Sales folks can use social media for personal introductions into deeper conversations. LinkedIn and Facebook can serve to drive introductions. However, due to the chatty nature of social media, this is a high-distraction atmosphere. The phone/email will still be essential to closing deals. Marketers should solidify traditional communication channels, and then spend remaining resources on noisy/trendy/social opportunities. That’s my take.”
Hallie Janssen of Anvil Media, Inc. — “In 2011, it will be important for advertisers to solidify and optimize their strategies on social networking sites Twitter and Facebook while developing plans and testing for location-based services and marketing within mobile applications. Marketers are becoming more sophisticated in their uses of Facebook and Twitter and should hone their strategies through ad testing, landing tab optimization, and tracking social media sales. Furthermore, marketers need to be aware of the impact of the encroaching smartphone and tablet market. More and more consumers will be getting their information from mobile devices and utilizing apps created for those devices. Advertisers need to understand how to reach their target audience within these devices.”
Jaimie Sirovich of SEOEgghead — “Much of the energy surrounding SM is hype, and most attempts to leverage it will fail. It should just one of many weapons in an SEM portfolio, and there are trustier vectors to invest in.”
Magnus Nilsson of BraveNewMe — “Things that worked in 2010 are not necessarily allowed in 2011. Facebook is highly protective of its brand and user experience, and we’ve recently seen changes in how marketers can use competitions to generate likes and followers. And as always, the second part of achieving a following is to understand how to leverage it for monetization or achieve other marketing objectives.”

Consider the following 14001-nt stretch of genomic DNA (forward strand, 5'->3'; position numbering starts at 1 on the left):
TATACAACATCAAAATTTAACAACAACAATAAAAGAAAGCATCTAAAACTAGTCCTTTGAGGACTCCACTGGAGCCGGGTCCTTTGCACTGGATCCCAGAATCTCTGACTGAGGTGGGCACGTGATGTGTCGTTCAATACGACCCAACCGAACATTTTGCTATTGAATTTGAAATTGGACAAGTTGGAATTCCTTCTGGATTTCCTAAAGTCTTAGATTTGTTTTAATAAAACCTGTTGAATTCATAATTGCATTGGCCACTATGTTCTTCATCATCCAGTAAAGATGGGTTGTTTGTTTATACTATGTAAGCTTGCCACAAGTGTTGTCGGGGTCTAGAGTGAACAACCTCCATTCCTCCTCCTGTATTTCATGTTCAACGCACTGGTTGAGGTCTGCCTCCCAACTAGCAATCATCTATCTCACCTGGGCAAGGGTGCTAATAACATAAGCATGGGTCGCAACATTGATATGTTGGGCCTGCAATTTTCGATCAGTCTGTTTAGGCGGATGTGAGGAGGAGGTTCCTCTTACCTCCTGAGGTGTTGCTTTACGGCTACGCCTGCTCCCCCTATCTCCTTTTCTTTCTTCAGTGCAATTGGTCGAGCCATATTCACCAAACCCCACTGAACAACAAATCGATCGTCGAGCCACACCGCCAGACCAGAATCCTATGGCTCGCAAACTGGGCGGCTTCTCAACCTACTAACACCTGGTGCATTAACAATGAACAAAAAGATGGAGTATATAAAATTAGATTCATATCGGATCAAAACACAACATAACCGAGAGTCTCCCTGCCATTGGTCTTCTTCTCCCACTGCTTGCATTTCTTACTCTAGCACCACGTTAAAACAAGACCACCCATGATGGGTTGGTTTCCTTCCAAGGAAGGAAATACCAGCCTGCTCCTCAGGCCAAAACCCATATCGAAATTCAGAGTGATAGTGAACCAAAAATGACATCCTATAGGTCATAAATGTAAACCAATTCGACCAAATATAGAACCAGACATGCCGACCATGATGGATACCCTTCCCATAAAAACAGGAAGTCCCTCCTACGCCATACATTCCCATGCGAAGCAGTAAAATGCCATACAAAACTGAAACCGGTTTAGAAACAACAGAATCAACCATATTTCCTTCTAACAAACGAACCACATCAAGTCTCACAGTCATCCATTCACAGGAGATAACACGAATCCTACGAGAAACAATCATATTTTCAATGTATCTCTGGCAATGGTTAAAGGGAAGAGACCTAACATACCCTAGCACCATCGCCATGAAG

Patrick Hare of Web.com Search Agency — “At minimum, a site should have prominent links to its Facebook and Twitter pages. It is also essential to monitor your own Facebook/Twitter comments and use third party services to automatically check for negative comments made about your company on these services. Many PR nightmares can be avoided by following up with a complaint quickly. Secondarily, in-game advertising as a paid marketing channel will continue to grow as Facebook games and playable apps look to monetize the eyeballs of their players. For many social media channels, it is already possible to get game credits for watching an ad or taking an action, which is a win-win for the advertiser and game player.”
David Rodnitzky of PPC Associates – “We need to figure out whether social media is a demand creation, demand fulfillment, or hybrid marketing medium. A lot of marketers have expressed dissatisfaction with Facebook PPC, for example, because the ROI is lower than AdWords. Those same advertisers, however, might be overjoyed if they measured the lift of Facebook PPC vis-a-vis another brand marketing channel. Attributing value correctly to social media will be a major initiative for many advertisers in 2011.”
Tim Ash of SiteTuners.com — “Everyone is a “social media guru” these days. However, the power of social media will actually be best harnessed by those who use objective analytics information to monitor and track the effectiveness of their activities. Developing a set of standard metrics for social media measurement will be key.”
Thanks again to all those who contributed to this series!